I may not use them, I may not put them on the air, but I want you to answer them and quickly get them in the que. I don’t care where they’re calling from, I don’t care whether it’s a cell call or not, I just want their name and a one or two word description of their topic… then your numeric ranking.

That should happen fast.

Really fast.

Callers on hold are a security blanket and a tool, and they give me options as I work through a segment and a topic. If by some fluke I can make the phone ring, but you can’t get those people in the que, I’m not exactly sure why I need you anymore.

Be polite to every caller… always, every time. Whether the caller is polite to you, or in reference to me, it doesn’t matter. Happy or sad, you are a professional, and callers are treated professionally. This is a radio station, not a barroom.

Fourth, think like a reporter

Talk radio is, in part, a news product, and getting things first is part of the news business. Getting the whole story sets you apart from other products which compete for the listeners’ time. You help me and your career by developing your abilities to find people and information.

A simple way to start is to begin compiling a source list. Each time we have a guest on the show, save that person’s name and contact information and a brief bit of information on them. Do the same thing if you see someone who seems noteworthy in the paper or on the news. Look up their information. Keep that in your source list. Review it often, even when you’re not looking for anything. When a story breaks, and we need to respond quickly, we may be able to find someone immediately through your list of contacts.

If you are smart, you will be courteous to these people and impress them with your professionalism and friendliness. You will never call them by their first name; you will always use a courtesy title or their rank or office. They are our guests, and even if I disagree with them on the air, you will treat them like guests and with every accommodation. You will treat them in a way that reflects favorably on yourself, on the show and on the station.

One reason for this is that we want the potential guest to like you even if they hate me. Even if they think I’m the biggest jerk on earth, we want them to have a comfortable link to the show, for a variety of reasons. The producer is that link.

If you’re smart, you will call up the folks on your source list every once in a while and see if anything’s going on. You will also tell them that if they ever have a news tip that you are always ready to hear. I do those things, and it works out. As you develop those contacts and relationships, you will help the show and your own career.

Also, when we have guests, you will make sure that they are on hold and ready to go at least two minutes before the segment begins and I go on the air. It is completely unacceptable, though sadly fairly common, to have a segment begin – meaning I’m talking on the air – and have the producer only then break away from some outside conversation and get around to calling the guest. I’ve always wondered what they thought I was supposed to be talking about until they got around to getting the guest I had asked for in that segment.

I’m plenty good at sounding like an idiot all by myself; I don’t need your help with it.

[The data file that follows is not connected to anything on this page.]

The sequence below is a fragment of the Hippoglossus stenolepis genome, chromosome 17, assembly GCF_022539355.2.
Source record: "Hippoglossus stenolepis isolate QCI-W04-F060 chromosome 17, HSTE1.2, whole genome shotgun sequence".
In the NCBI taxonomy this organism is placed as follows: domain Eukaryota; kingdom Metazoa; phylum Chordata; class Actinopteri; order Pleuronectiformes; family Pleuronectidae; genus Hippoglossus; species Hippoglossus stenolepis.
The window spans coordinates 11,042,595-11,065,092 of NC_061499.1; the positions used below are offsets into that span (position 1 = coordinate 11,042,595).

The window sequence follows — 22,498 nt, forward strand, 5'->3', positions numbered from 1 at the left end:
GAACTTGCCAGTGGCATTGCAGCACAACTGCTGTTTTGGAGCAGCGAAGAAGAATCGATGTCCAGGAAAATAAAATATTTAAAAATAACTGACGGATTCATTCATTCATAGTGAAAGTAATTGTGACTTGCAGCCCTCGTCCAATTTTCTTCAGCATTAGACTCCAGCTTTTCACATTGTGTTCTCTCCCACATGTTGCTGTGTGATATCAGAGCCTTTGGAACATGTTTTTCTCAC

I will pick topics and chart the course of the show. I will ask you to get specific guests or to find someone who is knowledgeable about a topic or event I want to discuss.

Personally, I am kind of a loner. I don’t need a lot of talk or camaraderie. We won’t be doing meetings unless the boss convenes it and orders in food. In my perfect world, we each know our jobs, we each trust one another to do our jobs, that trust is justified, and things work out. I’ve got your back, you’ve got my back, and we’re good.

During the show, leave me alone. Commercial breaks are not breaks, they are opportunities to call or e-mail sources, to check Twitter, and to prepare for the next segment. If you’re talking to me during a commercial, it better be important, because what you’re keeping me from is important.

The same goes for before the show. If we need to coordinate, it can be done in less than a minute. Beyond that, every moment has to be dedicated to show prep, and as fascinating as your weekend may have been, that is not when I want to hear about it.

Those are the things I want.

Here’s what you should want

You should want my job, or our boss’s job. You should have ambition, and the willingness to work and learn to advance your career. Not through being a butt kisser or a back stabber, but by being the best broadcaster you can be. You are on the ladder, now get busy climbing it.

You will be able to rely on my help in that regard. I will be on the lookout for opportunities to praise you to bosses. I will expand your responsibilities as you grow, and I will experiment with things in search of talents you might not yet know you have. I see my job as helping you get ready for your next job. Your duty is to help me succeed today, my duty is to help you succeed tomorrow.

Twice in my career I have negotiated raises for my producers by moving money out of my own compensation. A third attempt was rejected by an uncooperative boss. The point is, if you are earnest and good hearted, and honestly try to do your best, I will be your friend, father and protector. I will teach you and encourage you and promote you.

And I will rejoice in your success.

And I will be proud of you.

I’ve had two of my children produce for me. One of them has gone on to an exceptionally good position in a wonderful company. I want the same for you. And I know that starts by you taking this job seriously and doing your very best.

These are some tips for how you can do that.

Good luck and God bless. I look forward to working with you.

1-tbugk

Bob Lonsberry, the father of nine children, hosts middays on WHAM, Rochester and afternoon drive on WSYR, Syracuse.  He can be emailed at Bob@Lonsberry.com.

 

 

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Category: Advice